A Manhattan housewife thinks her next door neighbor is a murderer. She enlists her friends to search for clues. Probably my favorite Woody Allen film out of all of them. http://amzn.to/2qZEEIb
MURDER 101 with Pierce Brosnan.
English professor Charles Lattimore assigns his class to plan the perfect murder as a literary exercise. When he’s framed for a woman’s death, he has to find the killer before the detective on the case finds him. Will his students help him solve a real murder, or is one of them guilty? http://amzn.to/2qje0qK
MURDER BY THE BOOK with Robert Hays.
A mystery novelist thinks he’s hallucinating when his hero appears in front of him and talks back. He’s been thinking of changing to a new series and scrapping the sleuth, but now he needs the fellow’s help to solve a real murder. http://amzn.to/2qZrQzF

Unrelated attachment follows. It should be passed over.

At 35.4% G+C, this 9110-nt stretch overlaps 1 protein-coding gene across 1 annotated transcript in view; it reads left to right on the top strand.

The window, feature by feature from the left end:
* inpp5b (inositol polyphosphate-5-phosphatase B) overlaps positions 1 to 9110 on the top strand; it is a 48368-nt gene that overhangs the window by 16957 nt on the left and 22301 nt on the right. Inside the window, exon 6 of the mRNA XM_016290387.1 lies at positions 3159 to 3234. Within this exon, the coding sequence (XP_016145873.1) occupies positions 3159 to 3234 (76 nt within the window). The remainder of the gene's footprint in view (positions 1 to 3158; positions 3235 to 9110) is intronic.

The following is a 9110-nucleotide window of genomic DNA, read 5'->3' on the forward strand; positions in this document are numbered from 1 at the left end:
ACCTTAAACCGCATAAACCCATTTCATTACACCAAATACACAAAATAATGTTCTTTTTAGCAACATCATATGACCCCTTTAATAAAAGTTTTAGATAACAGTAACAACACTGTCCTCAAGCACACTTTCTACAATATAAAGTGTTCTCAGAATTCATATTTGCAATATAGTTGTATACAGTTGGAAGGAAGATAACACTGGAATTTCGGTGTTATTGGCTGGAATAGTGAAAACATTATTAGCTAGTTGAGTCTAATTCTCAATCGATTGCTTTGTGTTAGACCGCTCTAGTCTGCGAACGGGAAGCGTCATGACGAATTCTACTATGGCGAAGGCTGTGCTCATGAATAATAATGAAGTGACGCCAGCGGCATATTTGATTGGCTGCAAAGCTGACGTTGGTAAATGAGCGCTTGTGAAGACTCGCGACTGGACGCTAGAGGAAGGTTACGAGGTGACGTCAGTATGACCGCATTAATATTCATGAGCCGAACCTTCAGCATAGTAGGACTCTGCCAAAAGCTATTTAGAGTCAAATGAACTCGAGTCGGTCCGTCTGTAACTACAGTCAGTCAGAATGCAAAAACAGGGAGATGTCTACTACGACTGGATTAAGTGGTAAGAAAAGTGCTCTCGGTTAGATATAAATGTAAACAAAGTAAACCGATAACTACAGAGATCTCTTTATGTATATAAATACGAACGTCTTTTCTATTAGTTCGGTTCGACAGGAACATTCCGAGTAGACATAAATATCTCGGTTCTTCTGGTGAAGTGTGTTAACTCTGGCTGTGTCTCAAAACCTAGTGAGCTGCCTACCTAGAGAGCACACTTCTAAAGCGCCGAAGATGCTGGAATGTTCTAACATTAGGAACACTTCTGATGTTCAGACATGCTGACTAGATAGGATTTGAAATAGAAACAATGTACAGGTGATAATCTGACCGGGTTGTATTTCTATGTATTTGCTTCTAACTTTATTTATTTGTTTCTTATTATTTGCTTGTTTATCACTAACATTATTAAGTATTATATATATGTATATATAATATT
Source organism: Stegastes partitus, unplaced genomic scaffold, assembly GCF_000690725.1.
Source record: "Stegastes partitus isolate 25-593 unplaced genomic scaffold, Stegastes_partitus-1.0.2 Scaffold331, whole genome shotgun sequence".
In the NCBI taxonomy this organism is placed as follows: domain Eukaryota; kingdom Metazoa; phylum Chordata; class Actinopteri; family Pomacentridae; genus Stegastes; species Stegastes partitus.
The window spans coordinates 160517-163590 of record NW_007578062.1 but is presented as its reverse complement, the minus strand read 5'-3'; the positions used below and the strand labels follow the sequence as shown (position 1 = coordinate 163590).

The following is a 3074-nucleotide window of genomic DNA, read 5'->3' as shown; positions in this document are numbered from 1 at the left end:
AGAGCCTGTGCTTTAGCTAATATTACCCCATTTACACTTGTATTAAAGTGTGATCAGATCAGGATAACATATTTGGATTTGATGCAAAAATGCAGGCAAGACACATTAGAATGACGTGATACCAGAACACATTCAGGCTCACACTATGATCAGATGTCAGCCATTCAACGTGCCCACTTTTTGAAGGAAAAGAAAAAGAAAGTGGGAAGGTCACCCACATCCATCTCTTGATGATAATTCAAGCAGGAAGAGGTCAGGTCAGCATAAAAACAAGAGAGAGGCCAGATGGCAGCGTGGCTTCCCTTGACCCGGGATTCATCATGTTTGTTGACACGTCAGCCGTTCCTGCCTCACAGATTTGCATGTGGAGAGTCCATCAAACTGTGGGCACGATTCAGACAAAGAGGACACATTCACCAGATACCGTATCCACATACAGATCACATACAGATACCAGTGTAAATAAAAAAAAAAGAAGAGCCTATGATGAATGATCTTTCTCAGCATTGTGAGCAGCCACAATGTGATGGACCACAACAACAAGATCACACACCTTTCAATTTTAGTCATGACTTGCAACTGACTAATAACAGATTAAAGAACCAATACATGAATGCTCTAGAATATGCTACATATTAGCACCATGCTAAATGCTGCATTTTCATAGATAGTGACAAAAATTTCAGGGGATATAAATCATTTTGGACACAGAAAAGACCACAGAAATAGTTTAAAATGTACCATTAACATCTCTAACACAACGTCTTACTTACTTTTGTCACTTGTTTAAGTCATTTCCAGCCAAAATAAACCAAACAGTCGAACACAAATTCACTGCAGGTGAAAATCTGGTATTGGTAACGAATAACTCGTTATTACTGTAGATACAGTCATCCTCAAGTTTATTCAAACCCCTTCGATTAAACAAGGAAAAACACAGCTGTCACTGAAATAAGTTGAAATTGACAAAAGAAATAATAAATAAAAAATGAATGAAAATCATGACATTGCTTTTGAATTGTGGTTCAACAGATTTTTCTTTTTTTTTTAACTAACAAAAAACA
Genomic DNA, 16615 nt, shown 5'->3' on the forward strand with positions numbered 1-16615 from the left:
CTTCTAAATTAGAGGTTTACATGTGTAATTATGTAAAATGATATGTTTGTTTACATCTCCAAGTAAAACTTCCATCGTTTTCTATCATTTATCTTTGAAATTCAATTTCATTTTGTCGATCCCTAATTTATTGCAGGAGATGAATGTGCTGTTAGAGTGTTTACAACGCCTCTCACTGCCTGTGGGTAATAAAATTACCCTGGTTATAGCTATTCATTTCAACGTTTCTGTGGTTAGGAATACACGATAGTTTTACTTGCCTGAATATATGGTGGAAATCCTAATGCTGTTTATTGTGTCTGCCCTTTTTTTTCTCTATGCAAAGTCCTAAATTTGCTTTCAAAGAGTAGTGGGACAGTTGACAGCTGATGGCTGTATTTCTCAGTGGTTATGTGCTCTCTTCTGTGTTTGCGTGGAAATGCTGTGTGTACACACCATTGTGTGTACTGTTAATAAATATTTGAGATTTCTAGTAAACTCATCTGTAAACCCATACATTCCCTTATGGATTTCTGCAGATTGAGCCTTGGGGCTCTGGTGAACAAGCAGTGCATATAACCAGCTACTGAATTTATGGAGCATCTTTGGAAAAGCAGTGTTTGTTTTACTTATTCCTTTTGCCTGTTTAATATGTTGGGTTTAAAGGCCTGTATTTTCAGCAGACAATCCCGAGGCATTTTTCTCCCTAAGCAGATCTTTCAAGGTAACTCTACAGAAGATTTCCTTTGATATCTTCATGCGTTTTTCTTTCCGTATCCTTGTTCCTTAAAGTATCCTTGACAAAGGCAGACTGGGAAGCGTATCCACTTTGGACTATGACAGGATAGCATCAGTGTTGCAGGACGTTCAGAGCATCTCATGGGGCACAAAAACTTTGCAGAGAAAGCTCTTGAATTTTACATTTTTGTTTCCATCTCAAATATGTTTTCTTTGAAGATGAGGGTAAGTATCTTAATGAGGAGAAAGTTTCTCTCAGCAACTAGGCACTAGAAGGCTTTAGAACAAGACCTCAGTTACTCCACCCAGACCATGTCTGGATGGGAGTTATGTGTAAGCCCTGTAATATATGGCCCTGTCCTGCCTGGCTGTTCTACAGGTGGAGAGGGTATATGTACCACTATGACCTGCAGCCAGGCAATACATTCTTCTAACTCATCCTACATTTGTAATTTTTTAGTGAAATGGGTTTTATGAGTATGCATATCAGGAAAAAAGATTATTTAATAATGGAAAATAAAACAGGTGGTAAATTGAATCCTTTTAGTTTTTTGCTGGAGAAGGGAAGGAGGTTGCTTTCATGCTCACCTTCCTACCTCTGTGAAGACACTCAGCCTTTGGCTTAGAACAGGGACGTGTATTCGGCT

MY COUSIN VINNY with Joe Pesci, Ralph Macchio, Marisa Tomei, and Fred Gwynne
In this funny courtroom drama, a New York lawyer on his first case defends two fellows in Alabama who are mistakenly accused of murder. Watch for the clues in this hilarious mystery. http://amzn.to/2qnMisB
THE BOY NEXT DOOR with Dina Meyer and Cory Monteith.

A romance writer goes on a retreat to a small town to seek inspiration for her next story. When her next door neighbor is found dead, the chief of police suspects her. Even when her place is ransacked and someone tries to run her off the road, he discounts her theories and refuses to look into the incidents. It’s up to our heroine to prove her innocence and uncover the killer before his next attack turns fatal. http://amzn.to/2qZQXEi
THE BROKENWOOD MYSTERIES with Neill Rea and Fern Sutherland.